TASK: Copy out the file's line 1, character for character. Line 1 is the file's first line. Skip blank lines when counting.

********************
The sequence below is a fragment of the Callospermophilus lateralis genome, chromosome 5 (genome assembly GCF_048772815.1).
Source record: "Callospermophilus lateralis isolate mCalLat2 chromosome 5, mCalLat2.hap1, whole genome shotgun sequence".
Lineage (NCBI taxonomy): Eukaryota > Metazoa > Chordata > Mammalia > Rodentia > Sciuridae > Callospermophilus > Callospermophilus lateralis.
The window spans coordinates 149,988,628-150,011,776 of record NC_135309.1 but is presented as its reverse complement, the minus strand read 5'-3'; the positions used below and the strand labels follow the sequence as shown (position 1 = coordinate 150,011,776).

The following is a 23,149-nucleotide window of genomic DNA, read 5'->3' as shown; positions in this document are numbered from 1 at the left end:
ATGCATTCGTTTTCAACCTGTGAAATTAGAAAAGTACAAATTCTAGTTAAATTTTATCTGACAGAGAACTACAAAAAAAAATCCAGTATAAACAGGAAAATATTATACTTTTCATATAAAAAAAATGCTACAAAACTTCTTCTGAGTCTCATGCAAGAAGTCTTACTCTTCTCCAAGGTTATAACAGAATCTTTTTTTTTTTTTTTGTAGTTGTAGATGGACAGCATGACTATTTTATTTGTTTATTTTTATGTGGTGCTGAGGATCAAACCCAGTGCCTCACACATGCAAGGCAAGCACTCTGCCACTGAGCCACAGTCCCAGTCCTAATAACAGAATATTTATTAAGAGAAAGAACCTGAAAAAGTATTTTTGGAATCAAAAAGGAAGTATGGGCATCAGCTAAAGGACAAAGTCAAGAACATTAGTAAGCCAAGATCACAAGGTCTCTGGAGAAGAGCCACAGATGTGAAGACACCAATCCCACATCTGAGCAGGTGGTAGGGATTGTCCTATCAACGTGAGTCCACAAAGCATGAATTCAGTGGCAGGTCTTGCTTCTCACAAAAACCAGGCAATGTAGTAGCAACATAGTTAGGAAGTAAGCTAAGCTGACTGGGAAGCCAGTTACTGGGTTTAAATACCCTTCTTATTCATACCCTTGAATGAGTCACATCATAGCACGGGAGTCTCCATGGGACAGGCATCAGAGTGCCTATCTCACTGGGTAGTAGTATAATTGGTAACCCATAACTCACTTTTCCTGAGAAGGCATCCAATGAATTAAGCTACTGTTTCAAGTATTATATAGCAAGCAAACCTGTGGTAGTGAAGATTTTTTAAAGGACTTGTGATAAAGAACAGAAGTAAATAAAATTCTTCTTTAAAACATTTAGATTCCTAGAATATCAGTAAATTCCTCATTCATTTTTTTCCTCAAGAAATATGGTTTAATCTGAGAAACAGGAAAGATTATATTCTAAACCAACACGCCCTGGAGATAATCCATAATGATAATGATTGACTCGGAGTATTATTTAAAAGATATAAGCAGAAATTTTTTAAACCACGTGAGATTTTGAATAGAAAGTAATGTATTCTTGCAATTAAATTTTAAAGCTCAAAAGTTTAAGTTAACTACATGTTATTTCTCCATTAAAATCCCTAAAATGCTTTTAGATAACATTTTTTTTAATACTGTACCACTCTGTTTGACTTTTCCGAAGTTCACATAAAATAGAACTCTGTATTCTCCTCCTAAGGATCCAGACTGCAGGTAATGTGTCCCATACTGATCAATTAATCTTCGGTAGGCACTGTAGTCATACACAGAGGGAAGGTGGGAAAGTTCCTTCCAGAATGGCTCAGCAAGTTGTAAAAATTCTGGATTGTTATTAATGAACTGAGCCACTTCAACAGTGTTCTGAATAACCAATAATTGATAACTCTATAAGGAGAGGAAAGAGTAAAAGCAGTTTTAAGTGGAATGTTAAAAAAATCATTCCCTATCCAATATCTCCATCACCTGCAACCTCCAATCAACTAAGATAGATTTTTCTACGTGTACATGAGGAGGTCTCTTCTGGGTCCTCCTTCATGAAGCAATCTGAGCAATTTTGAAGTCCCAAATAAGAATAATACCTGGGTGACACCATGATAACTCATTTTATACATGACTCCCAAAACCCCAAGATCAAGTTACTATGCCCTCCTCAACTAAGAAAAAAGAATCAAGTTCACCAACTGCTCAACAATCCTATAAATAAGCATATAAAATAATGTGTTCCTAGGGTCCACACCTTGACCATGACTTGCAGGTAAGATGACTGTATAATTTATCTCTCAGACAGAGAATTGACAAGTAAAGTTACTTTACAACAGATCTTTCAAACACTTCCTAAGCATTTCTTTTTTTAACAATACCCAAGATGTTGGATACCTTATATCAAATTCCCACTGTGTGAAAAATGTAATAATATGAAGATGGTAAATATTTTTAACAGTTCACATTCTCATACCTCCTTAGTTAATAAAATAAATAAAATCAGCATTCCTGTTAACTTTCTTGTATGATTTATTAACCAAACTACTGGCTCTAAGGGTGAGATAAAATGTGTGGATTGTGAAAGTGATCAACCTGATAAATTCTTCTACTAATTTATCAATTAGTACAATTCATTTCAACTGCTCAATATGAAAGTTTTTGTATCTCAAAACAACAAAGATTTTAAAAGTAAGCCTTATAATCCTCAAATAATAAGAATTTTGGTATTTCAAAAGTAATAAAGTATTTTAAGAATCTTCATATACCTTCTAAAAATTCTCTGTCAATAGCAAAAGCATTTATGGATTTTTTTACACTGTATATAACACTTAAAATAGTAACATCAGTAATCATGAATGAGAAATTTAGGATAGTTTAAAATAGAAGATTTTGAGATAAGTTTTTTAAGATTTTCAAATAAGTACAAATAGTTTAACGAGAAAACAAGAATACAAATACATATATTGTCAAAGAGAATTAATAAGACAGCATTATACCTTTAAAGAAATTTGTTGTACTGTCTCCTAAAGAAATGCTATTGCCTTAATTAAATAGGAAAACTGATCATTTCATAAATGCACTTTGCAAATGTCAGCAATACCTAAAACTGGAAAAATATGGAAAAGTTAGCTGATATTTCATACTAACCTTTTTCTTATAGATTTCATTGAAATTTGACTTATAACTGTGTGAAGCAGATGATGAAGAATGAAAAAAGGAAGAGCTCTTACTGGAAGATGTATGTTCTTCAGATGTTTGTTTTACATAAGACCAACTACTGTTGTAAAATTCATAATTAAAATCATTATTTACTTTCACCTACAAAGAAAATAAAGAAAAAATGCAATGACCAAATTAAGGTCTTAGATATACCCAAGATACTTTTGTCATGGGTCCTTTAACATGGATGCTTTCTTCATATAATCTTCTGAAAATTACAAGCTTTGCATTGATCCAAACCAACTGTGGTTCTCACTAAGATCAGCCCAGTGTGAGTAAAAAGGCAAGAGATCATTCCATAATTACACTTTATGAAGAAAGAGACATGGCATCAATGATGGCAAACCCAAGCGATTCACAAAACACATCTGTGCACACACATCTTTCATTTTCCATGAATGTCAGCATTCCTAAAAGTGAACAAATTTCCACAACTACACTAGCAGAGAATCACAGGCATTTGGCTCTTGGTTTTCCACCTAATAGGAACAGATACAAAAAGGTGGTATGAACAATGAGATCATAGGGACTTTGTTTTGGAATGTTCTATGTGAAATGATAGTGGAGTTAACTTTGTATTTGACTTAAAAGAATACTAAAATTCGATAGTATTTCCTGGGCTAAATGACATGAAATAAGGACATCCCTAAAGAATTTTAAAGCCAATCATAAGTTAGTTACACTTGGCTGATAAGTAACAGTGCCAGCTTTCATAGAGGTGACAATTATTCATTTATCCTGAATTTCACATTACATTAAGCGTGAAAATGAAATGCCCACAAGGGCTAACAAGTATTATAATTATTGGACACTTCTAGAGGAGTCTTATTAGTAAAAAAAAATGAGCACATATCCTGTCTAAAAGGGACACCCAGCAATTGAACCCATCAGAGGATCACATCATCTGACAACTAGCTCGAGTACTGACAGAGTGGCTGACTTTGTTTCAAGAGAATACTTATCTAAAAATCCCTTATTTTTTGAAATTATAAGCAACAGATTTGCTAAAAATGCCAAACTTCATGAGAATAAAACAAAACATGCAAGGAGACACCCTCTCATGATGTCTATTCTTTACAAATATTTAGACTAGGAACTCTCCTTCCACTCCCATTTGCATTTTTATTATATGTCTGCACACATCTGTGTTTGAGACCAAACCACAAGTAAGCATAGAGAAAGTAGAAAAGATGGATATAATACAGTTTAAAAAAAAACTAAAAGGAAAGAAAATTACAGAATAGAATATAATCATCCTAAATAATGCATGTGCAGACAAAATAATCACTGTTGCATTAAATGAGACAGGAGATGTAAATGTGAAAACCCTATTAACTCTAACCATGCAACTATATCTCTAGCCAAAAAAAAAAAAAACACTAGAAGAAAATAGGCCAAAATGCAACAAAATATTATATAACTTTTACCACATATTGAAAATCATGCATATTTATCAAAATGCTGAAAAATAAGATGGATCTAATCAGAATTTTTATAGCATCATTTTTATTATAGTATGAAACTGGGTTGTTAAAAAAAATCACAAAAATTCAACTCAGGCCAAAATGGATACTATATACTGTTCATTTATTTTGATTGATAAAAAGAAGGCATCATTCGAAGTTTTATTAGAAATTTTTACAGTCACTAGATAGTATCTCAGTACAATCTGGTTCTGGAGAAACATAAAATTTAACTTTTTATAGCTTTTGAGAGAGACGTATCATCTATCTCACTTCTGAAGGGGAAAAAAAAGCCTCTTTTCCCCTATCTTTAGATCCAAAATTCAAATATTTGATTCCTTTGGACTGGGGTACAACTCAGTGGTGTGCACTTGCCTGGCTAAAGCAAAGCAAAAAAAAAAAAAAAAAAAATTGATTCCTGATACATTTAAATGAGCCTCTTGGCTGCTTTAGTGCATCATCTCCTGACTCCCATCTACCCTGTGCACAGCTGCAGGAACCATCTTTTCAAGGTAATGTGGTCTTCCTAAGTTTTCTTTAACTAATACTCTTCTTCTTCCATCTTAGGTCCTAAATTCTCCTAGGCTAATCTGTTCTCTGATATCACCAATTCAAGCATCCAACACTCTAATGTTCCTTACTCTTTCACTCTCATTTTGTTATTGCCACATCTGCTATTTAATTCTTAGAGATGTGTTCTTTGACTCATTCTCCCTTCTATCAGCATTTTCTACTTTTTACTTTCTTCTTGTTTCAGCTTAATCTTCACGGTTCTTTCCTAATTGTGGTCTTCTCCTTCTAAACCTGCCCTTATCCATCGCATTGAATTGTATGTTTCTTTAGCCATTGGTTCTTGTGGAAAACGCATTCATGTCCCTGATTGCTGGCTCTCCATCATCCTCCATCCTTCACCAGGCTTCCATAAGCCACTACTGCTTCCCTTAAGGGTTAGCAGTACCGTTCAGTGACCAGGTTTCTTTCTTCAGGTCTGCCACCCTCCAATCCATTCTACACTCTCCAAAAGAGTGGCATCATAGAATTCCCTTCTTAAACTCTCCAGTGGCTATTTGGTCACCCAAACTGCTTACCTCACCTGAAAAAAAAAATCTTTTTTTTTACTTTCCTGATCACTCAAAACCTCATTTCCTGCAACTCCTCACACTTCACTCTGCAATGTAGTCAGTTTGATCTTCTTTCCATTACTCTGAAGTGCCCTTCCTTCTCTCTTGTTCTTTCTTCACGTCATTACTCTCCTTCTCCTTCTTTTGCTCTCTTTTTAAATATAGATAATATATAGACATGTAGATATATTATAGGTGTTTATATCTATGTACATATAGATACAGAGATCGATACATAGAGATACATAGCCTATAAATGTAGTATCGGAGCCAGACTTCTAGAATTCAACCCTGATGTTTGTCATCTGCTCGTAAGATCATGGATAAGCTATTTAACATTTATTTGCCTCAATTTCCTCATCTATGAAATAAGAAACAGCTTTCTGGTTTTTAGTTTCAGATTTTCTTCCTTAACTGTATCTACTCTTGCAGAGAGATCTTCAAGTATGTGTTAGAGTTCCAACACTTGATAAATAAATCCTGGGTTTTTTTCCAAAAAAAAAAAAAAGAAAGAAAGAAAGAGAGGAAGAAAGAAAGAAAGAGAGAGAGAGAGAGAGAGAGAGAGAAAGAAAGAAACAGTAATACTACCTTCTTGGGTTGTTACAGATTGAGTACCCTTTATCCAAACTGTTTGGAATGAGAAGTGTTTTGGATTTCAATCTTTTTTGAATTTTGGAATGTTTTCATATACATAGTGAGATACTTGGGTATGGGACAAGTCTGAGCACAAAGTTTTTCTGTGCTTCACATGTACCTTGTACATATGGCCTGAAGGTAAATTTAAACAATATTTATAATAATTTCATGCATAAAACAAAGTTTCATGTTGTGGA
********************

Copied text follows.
The sequence below is a fragment of the Callospermophilus lateralis genome, chromosome 5 (genome assembly GCF_048772815.1).